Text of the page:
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Guest: Raymond Tsang, partner and vice president of Bain & Company in China
On the other side of the world, news that General Motors has filed for bankruptcy has been making headlines.
The effects of this filing by the hundred-year-old company are currently rippling through the auto industry, as well as the world economy.
Is it a new beginning or a tragedy? Joining us on the topic will be Raymond Tsang, partner and vice president of Bain & Company in China.
He is an auto industry specialist. In the next thirty minutes, we're going to tell you what's going on with GM and where it's going, as well as what the impact will be on the US and global auto industry.
Q1. Before Monday, many media had described the day in foreboding tones. But once the day came, the anticipated filing seems to have been taken in stride by both the media and the markets. Before we get too deep into the issue, can you first explain for our audience what this bankruptcy will mean for GM？
Q2. Another question that our audience wants to know is: What has been the real problem with GM?
Q3. A look at the numbers as we know them now: The US government will hold a 60 percent stake. United Auto Workers Union holds 17.5 percent. The Canadian government has 12.5 percent. The new GM hopes to turn a profit in 5 years. What do you think of the plan? What are some potential difficulties that lay ahead?
Q4. GM made various efforts before it filed for bankruptcy. It inked a labor deal with the United Auto Workers union and bondholders. It also decided to idle more US plants and focus on small cars. In what way will these measures help the new GM?
Q5. How is the European media responding to GM's filing for bankruptcy protection?
Q6. Right before GM's filed for bankruptcy protection, Germany successfully inked a deal with Canada's Magna to buy Opel, GM's company in Germany. Does the media believe Europe will be unaffected by GM's restructuring?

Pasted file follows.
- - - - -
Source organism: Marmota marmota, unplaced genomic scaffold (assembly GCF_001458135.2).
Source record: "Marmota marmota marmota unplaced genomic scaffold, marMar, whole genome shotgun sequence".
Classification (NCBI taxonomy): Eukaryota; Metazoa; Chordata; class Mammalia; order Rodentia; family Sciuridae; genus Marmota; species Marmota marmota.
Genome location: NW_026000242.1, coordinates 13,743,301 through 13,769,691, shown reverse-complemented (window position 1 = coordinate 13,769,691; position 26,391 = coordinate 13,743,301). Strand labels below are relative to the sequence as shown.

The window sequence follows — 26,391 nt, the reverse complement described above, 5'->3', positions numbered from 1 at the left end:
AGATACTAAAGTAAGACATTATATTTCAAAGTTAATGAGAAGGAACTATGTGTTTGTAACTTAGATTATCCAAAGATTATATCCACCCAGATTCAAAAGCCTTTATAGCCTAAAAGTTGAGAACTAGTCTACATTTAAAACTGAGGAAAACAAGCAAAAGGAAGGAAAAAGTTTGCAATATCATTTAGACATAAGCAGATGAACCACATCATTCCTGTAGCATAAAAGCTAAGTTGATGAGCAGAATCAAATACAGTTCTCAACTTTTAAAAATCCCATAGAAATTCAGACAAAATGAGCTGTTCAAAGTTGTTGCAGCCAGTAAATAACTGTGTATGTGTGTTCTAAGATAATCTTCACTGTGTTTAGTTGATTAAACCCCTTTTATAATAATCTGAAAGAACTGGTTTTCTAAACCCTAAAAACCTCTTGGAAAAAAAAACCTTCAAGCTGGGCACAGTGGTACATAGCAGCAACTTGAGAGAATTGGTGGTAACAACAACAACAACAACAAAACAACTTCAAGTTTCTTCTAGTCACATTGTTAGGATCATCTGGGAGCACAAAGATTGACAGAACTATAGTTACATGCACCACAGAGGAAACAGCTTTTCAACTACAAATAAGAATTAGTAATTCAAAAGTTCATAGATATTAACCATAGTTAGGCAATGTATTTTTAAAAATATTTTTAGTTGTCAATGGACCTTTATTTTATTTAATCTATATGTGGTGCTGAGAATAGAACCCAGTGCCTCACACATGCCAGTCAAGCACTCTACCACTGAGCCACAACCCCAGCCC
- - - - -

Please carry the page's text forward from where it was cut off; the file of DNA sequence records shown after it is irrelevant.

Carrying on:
Q7. Filing for bankruptcy might be the best choice for GM at present. But it is still a tragic turnaround for the 100-year old car giant. What do you think its failure means for the US auto industry, and even the US economy?
Q8. The US Big-Three auto makers are all deep in the mud. Aside from Ford, the only one not in bankruptcy, a US judge gave Chrysler approval to sell most of its assets to a group led by Italy's Fiat. Do you think Chrysler will find a way out? Do you think the deal is enough?
Q9. Let's talk about Ford now, it is currently safe. But how do you think the company will weather this current economic downturn?
Q10. The global auto industry is mainly controlled by the US, Japan and Europe. Will the failure of two of the big three US auto makers change that?
Q11. Do you really believe GM's fate will have no impact on GM China? Other international car makers said similar things when they saw their performance outside China was disappointing. What's your take on that?
Q12. GM says it will now focus on smaller and cleaner cars. What is GM China's strategy in the country right now?
Q13. The epic failure of GM must have sounded an alarm to every car maker in the world of the potential risks in the market. What should Chinese players learn from GM or Detroit?
Q14. Is it a good time now for Chinese players to acquire overseas assets, given the current market situation?
Q15. What are the key hurdles and things to watch out for?